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Nature of a low-velocity zone atop the transition zone in northwestern Canada Schaeffer, Andrew John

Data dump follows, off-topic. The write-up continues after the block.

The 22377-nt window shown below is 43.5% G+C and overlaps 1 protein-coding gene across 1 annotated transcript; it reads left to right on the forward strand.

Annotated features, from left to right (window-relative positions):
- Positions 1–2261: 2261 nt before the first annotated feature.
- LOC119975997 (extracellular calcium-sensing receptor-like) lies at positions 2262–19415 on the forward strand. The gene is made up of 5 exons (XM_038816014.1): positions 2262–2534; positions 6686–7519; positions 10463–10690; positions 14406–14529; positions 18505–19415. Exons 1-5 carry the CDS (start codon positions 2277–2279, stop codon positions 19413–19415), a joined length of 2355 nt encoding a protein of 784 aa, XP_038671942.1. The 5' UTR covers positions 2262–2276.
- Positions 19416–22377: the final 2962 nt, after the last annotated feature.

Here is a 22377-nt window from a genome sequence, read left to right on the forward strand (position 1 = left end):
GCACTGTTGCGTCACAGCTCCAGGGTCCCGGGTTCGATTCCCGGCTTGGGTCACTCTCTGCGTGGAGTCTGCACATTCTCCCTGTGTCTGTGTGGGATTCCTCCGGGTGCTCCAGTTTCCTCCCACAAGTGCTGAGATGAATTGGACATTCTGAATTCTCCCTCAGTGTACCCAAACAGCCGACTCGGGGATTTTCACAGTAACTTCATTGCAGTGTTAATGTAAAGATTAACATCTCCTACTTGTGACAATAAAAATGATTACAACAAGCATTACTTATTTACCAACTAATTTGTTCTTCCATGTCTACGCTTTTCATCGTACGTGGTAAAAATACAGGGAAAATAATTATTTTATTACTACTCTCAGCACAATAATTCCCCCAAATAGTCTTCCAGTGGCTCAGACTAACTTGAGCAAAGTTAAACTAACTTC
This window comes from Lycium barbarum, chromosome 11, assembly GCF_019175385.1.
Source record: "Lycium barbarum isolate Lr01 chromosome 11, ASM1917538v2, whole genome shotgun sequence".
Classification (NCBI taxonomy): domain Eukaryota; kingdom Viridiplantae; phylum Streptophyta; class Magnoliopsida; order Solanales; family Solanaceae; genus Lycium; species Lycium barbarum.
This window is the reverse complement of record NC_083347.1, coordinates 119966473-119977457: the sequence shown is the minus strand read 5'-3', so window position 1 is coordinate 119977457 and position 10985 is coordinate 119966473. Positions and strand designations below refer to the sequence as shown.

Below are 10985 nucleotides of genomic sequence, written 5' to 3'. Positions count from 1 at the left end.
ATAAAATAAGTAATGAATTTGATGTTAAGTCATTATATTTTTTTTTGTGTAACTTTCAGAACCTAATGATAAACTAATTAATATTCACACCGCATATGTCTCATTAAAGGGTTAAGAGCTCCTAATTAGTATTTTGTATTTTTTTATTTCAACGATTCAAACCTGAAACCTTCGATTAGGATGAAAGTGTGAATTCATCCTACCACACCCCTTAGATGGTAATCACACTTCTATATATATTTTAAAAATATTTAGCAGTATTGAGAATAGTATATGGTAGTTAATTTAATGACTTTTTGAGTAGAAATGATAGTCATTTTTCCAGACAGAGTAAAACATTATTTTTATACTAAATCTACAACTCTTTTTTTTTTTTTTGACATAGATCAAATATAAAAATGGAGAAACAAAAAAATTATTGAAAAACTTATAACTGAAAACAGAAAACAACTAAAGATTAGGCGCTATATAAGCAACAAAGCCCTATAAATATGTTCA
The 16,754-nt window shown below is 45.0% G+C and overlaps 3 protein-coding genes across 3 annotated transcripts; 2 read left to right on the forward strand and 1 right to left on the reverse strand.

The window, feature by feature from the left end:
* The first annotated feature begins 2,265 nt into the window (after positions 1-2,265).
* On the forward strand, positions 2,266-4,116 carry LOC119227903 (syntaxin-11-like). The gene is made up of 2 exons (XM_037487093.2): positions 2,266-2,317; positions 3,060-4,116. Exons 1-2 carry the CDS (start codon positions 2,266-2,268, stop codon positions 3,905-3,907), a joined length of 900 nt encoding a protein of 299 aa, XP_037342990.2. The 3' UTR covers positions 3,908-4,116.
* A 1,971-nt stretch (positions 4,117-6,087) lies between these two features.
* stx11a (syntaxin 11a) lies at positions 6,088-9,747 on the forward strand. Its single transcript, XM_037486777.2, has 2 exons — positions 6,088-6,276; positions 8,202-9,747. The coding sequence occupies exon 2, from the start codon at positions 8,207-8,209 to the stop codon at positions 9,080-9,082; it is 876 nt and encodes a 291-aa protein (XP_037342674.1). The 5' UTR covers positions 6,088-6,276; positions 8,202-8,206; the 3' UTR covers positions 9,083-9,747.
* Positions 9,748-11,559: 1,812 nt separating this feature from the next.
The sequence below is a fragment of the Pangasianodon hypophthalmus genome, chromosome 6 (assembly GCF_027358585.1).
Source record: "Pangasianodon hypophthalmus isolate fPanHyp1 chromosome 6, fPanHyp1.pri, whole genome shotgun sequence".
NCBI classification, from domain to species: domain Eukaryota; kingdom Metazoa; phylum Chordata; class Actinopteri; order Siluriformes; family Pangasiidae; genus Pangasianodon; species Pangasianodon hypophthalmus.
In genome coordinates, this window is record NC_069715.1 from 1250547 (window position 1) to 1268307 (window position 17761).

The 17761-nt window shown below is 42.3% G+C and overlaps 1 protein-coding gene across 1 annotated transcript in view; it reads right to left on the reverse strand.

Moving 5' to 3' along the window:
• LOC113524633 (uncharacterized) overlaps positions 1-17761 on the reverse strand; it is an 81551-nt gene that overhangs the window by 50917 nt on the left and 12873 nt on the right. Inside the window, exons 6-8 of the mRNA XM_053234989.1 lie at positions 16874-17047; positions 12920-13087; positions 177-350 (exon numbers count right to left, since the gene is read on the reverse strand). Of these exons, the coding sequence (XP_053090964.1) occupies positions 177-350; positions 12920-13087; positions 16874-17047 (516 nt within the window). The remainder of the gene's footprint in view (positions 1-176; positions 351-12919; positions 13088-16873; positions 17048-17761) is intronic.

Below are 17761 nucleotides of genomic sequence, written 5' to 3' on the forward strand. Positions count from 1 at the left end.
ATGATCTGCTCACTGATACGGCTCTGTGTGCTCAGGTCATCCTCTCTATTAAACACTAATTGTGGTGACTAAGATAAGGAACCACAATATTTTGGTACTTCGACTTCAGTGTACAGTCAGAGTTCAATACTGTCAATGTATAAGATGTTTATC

Seismic studies over the past decade have identified a S-wave low-velocity zone (LVZ) above the transition zone at various locations around the globe. This layer is hypothesized to be a lens of dense, fluid-rich silicate melt ponding atop the 410 km discontinuity, beneath the silicate melt-density crossover predicted to exist within the upper mantle. We have assembled a P- and S-receiver function (PRF and SRF, respectively) dataset from the CNSN Yellowknife Array (YKA), the CANOE array, and the POLARIS-Slave array, to quantify the physical properties and geographical extent of the layer in Northwestern Canada. In order to compute the Poisson's ratio, an important discriminant of possible composition and/or fluid content, we generated a suite of 1-D velocity models based on IASP91, but with varying thicknesses and velocity ratios for a hypothetical layer above the 410 km discontinuity. From these models we computed moveout curves for the range of slowness represented in the YKA data. A grid search was performed over the model space of interval thickness and Poisson's ratio to obtain an estimate of the model that best accounts for the data. In addition, we performed a linearized inversion of transmission coefficient amplitudes to estimate the shear velocity contrast at the bounding interfaces of the LVZ. Results indicate a LVZ of thickness 36 km with a shear velocity contrast of -7.8%, and Poisson's ratio of 0.42. In combination, these two results require an associated increase in compressional velocity into the LVZ. The Poisson's ratio lies well above the IASP91 average of 0.29-0.3 for this depth range and favours the presence of high melt or fluid fractions. Geographic profiles of PRFs and SRFs 1-D migrated to depth from CANOE and POLARIS-Slave arrays reveal 410 km and 660 km discontinuities at nominal depths with little variation in transition zone thickness. PRF results from the Slave craton indicate a potential LVZ beneath many stations at an average nominal depth of 340 km, highlighted by events from the northwest. The CANOE array SRF profile images an emergent LVZ beginning at 280 km depth dipping eastwards to 310 km approaching YKA.

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